Shedding light on an infamous Catskills retreat for gender-questioning folk in the mid-twentieth century, Casa Susanna has an interesting story at its heart about self-actualisation and finding community in an unaccepting world. Unfortunately, it ends up mostly focusing on the superficial aspects of transness that cis filmmakers have always been obsessed with, and the constant throwing around of outdated and offensive terms without context makes this far less effective as an educational tool. There are only four sources interviewed for the whole film, and only half were actually part of the community; c’mon, you couldn’t have brought in some queer historians, or maybe some younger trans folks just to add a little extra perspective? It all ends up just feeling like a forgettable TV doc from twenty years go. 3.5/10

Medusa Deluxe

Release Date: TBC (US, UK)

Essentially Birdman for the world of fashion, this one-take dark comedy set around a murder at a hairstylist competition is a fun but not particularly remarkable little jaunt. There are some interesting characters, fun gags, and impressive cinematography at points, but this is just begging to be a little more over-the-top. 6/10

Kae Alexander as Inez and Kayla Meikle as Divine in MEDUSA DELUXE (2022, d. Thomas Hardiman)

Bones and All

Release Date: 23rd November (US, UK)

Luca Guadagnino and Timothée Chalamet reunite for this unconventional coming-of-age story about a pair of young cannibals trying to figure out their place in an omnivore world. Taylor Russell gives a captivating lead performance as the reticent Maren, Mark Rylance has never been creepier as a veteran cannibal named Sully (who always refers to himself in the third person), and there’s some haunting one-scene-and-done turns by Michael Stuhlbarg and Chloe Sevigny. Unfortunately, the whole film is a bit meandering with choppy pacing and an unfocused narrative. There are some wonderful and unforgettable moments in here, but as a whole it just doesn’t add up to a truly substantial movie. 6.5/10

Blue Jean

Release Date: TBC (US, UK)

Georgia Oakley makes her theatrical feature debut with this exploration of queer identity in Thatcher-era England. Rosy McEwen absolutely shines in what should be a star-making turn as a lesbian PE teacher struggling to keep her queerness secret as Section 28 starts to ramp up. A vital film in the current British climate as similar legislation is being threatened against the trans community, Blue Jean investigates what it truly means to be authentically queer in a world that could destroy you if outed, and how we can overcome those internal struggles in a time of crisis. A perfect companion piece to It’s a Sin. 8/10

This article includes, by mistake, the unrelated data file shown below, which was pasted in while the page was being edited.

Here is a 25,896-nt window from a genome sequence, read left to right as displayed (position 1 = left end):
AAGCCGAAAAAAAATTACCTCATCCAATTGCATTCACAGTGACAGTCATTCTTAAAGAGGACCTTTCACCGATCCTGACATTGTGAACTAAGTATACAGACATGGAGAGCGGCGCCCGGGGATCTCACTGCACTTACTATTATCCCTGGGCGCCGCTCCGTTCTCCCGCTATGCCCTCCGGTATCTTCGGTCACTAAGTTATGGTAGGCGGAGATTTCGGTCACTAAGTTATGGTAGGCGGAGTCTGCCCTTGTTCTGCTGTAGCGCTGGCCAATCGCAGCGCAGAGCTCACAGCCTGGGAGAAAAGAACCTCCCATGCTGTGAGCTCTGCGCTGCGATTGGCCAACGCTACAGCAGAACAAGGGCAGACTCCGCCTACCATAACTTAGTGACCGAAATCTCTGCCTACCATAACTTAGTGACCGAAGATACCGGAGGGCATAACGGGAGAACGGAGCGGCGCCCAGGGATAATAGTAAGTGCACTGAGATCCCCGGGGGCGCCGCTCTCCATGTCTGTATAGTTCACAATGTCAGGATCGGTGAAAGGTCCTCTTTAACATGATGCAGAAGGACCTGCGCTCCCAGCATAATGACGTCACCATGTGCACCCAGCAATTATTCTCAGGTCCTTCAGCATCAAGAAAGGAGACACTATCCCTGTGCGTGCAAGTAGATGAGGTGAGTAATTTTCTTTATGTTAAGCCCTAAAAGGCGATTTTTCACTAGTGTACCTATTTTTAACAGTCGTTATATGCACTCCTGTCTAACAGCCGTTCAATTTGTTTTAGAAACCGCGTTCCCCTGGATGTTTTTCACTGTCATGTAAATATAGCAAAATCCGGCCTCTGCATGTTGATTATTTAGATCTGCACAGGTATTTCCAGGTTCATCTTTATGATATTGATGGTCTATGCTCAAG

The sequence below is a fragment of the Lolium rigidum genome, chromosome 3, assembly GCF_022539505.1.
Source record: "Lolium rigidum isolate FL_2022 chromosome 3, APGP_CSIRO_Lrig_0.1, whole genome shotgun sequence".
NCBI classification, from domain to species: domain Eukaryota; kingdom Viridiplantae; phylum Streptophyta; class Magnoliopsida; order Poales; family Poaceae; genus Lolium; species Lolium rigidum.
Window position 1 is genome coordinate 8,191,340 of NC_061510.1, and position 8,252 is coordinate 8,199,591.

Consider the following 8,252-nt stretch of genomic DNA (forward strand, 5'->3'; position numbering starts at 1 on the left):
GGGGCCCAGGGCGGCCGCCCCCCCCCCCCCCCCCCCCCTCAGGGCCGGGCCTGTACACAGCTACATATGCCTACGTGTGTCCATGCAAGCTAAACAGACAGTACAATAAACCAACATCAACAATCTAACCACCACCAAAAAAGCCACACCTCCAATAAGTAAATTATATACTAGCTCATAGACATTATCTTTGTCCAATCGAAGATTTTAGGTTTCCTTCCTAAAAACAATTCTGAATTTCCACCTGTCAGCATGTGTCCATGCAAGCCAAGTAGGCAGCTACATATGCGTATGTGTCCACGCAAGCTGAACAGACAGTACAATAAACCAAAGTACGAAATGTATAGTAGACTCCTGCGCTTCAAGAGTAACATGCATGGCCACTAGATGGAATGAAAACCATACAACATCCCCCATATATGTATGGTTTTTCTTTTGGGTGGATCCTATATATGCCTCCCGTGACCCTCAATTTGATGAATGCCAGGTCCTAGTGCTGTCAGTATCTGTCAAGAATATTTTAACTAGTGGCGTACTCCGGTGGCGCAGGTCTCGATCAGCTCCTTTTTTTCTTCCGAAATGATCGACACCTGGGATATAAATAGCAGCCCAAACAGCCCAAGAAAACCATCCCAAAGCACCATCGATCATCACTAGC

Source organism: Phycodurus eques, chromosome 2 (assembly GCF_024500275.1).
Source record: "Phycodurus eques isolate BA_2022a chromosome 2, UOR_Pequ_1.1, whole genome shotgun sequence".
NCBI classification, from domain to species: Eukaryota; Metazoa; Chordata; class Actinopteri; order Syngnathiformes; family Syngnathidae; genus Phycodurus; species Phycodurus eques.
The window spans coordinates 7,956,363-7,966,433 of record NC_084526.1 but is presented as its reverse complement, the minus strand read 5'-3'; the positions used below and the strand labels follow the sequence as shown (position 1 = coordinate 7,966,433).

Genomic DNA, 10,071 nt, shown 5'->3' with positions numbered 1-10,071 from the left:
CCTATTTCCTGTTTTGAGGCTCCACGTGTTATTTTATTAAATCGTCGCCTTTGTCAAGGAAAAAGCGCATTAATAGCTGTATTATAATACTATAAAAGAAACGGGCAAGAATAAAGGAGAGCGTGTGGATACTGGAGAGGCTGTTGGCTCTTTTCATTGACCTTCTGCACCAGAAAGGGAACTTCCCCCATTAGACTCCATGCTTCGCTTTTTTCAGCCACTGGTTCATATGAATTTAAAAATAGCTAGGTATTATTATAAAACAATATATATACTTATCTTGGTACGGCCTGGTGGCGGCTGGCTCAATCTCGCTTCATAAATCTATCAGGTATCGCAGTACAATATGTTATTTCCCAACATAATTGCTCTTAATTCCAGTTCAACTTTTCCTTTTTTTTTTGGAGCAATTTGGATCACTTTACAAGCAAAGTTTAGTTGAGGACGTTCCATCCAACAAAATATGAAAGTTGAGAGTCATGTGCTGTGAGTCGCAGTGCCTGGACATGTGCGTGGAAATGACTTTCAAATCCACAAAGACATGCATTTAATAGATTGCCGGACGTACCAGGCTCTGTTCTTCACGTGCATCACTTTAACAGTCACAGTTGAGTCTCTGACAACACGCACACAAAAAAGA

My Father’s Dragon

Release Date: 4th November (UK [limited]), 11th November (Netflix)

Cartoon Saloon puts out some of the most original and beautiful animated movies today and, whilst My Father’s Dragon continues their excellent track record, it is easily the most conventional family film they’ve ever made. The voices of Jacob Tremblay and Gaten Matarazzo lead this charming story about a young boy and a novice dragon trying to save a sinking island, and though it touches on some deeper themes it mostly gets bogged down by the more expected tropes of the genre. With Disney veteran Meg LeFauve behind the screenplay, it’s easy to see why this one ended up being a bit more orthodox, but it remains an entertaining and aesthetically gorgeous movie for all ages. 8/10


Release Date: 21st October (US), 18th November (UK)

Normal People’s Paul Mescal and newcomer Frankie Corio star in this drama about a divorced Scottish dad and his daughter on holiday in Turkey in the early 2000s, and it’s a heart-breaking mix of nostalgia and sadness. Evoking the early works of Lynne Ramsay and Andrea Arnold, writer-director Charlotte Wells leaves much of the subtext up to your imagination and just allows the actors’ performances to tell the real story, creating much more of a mood piece than a narrative but an incredible evocative one at that. If you grew up in the 00s, this is going to be an incredibly wistful but shattering experience for you. 8/10

BARDO, False Chronicle of a Handful of Truths

Release Date: 27th October (Mexico), 4th November (US [limited]), 16th December (Netflix)

Alejandro Iñárritu returns after a long hiatus with his most personal magnum opus yet, and despite being trimmed down from its divisive three-hour Venice premiere, it remains an overlong and irritatingly pretentious slog. The whole thing is supposed to run on a dream logic reminiscent of Jean Cocteau or Ingmar Bergman, but rather than immersive or contemplative it’s just confusing and weird. There are some interesting musings on US-Mexican relations, a few moments of surreal imagery that stick, and the movie looks absolutely gorgeous thanks to the cinematography of Darius Khondji, but as a whole this was a more painful than pleasurable experience. 4/10